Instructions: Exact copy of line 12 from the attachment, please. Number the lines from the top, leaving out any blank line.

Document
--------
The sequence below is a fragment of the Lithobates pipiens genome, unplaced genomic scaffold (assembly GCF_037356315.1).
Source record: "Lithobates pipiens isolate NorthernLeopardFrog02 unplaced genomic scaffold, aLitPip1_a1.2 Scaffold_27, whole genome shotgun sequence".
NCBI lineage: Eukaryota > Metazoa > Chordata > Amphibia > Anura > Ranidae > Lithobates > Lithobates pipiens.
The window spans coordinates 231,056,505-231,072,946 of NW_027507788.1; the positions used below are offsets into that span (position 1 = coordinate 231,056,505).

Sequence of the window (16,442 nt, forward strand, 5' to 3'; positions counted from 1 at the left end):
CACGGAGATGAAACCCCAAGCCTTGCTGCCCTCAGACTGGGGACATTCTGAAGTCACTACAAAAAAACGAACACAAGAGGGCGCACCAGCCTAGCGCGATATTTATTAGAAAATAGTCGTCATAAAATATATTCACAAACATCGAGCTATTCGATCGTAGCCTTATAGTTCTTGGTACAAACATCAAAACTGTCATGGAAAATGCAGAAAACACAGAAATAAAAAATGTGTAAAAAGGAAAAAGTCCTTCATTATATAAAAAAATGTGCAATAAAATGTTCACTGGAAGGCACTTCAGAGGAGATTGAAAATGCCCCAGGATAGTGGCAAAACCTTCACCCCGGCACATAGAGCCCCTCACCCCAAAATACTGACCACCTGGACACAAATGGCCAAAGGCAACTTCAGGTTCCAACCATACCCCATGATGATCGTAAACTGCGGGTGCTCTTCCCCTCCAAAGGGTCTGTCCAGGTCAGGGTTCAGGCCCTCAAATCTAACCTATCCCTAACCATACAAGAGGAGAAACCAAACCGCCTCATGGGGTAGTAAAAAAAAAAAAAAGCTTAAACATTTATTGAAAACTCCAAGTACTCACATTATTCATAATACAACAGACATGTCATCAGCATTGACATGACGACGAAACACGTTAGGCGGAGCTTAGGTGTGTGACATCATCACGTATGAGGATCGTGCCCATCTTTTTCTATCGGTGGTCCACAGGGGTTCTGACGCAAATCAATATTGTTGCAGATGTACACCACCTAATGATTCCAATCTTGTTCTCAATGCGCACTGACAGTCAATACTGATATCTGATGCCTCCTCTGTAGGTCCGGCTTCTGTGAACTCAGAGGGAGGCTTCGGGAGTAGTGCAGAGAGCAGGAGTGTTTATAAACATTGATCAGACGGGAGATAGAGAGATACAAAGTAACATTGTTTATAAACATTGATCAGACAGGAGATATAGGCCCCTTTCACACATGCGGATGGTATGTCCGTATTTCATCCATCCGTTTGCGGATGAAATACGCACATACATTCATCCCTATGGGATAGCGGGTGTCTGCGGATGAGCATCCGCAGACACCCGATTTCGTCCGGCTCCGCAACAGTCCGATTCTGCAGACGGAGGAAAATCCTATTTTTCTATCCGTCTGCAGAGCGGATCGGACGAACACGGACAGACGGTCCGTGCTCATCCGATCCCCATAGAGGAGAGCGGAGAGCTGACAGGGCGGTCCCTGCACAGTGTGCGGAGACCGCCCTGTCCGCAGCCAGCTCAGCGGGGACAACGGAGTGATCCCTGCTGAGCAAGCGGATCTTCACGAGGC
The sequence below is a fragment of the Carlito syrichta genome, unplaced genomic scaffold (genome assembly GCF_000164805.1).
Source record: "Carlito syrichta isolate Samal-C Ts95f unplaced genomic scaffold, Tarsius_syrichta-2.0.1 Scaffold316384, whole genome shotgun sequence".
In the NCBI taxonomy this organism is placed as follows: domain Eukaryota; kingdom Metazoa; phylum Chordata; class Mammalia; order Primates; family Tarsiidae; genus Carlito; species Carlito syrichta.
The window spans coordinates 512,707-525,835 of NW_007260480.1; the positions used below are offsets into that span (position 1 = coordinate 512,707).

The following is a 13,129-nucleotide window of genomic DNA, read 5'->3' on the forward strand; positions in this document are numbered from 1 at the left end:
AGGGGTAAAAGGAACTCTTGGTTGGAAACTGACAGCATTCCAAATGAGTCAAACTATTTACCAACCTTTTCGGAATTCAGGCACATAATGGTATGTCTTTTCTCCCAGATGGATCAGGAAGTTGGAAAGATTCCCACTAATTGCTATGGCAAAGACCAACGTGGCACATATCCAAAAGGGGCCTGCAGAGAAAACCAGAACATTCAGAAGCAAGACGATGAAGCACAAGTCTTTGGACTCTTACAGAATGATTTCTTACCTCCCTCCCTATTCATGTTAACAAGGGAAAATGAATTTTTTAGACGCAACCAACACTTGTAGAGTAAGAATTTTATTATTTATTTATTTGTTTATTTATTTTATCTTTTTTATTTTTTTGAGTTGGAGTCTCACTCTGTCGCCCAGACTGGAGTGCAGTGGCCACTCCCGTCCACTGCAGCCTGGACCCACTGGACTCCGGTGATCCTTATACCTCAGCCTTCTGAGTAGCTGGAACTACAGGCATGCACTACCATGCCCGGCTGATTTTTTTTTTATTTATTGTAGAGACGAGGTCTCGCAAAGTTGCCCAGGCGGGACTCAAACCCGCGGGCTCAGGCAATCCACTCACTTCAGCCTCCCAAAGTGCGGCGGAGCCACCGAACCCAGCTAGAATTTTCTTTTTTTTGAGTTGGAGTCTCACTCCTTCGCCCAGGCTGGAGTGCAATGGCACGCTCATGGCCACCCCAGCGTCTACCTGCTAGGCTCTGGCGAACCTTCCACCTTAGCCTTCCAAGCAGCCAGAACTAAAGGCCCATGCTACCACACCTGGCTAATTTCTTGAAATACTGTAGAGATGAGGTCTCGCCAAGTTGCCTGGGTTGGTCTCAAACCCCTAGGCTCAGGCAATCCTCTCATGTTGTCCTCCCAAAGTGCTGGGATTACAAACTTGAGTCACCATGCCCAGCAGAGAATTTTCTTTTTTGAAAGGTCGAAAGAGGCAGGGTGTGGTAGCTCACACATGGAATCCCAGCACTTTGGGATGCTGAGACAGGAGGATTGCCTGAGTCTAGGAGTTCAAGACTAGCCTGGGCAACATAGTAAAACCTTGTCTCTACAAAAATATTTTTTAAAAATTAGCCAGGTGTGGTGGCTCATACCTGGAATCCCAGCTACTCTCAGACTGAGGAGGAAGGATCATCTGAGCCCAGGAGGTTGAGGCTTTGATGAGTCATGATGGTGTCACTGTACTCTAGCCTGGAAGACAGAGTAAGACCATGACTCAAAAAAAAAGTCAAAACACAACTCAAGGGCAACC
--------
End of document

AGGGGTAAAAGGAACTCTTGGTTGGAAACTGACAGCATTCCAAATGAGTCAAACTATTTACCAACCTTTTCGGAATTCAGGCACATAATGGTATGTCTTTTCTCCCAGATGGATCAGGAAGTTGGAAAGATTCCCACTAATTGCTATGGCAAAGACCAACGTGGCACATATCCAAAAGGGGCCTGCAGAGAAAACCAGAACATTCAGAAGCAAGACGATGAAGCACAAGTCTTTGGACTCTTACAGAATGATTTCTTACCTCCCTCCCTATTCATGTTAACAAGGGAAAATGAATTTTTTAGACGCAACCAACACTTGTAGAGTAAGAATTTTATTATTTATTTATTTGTTTATTTATTTTATCTTTTTTATTTTTTTGAGTTGGAGTCTCACTCTGTCGCCCAGACTGGAGTGCAGTGGCCACTCCCGTCCACTGCAGCCTGGACCCACTGGACTCCGGTGATCCTTATACCTCAGCCTTCTGAGTAGCTGGAACTACAGGCATGCACTACCATGCCCGGCTGATTTTTTTTTTATTTATTGTAGAGACGAGGTCTCGCAAAGTTGCCCAGGCGGGACTCAAACCCGCGGGCTCAGGCAATCCACTCACTTCAGCCTCCCAAAGTGCGGCGGAGCCACCGAACCCAGCTAGAATTTTCTTTTTTTTGAGTTGGAGTCTCACTCCTTCGCCCAGGCTGGAGTGCAATGGCACGCTCATGGCCACCCCAGCGTCTACCTGCTAGGCTCTGGCGAACCTTCCACCTTAGCCTTCCAAGCAGCCAGAACTAAAGGCCCATGCTACCACACCTGGCTAATTTCTTGAAATACTGTAGAGATGAGGTCTCGCCAAGTTGCCTGGGTTGGTCTCAAACCCCTAGGCTCAGGCAATCCTCTCATGTTGTCCTCCCAAAGTGCTGGGATTACAAACTTGAGTCACCATGCCCAGCAGAGAATTTTCTTTTTTGAAAGGTCGAAAGAGGCAGGGTGTGGTAGCTCACACATGGAATCCCAGCACTTTGGGATGCTGAGACAGGAGGATTGCCTGAGTCTAGGAGTTCAAGACTAGCCTGGGCAACATAGTAAAACCTTGTCTCTACAAAAATATTTTTTAAAAATTAGCCAGGTGTGGTGGCTCATACCTGGAATCCCAGCTACTCTCAGACTGAGGAGGAAGGATCATCTGAGCCCAGGAGGTTGAGGCTTTGATGAGTCATGATGGTGTCACTGTACTCTAGCCTGGAAGACAGAGTAAGACCATGACTCAAAAAAAAAGTCAAAACACAACTCAAGGGCAACC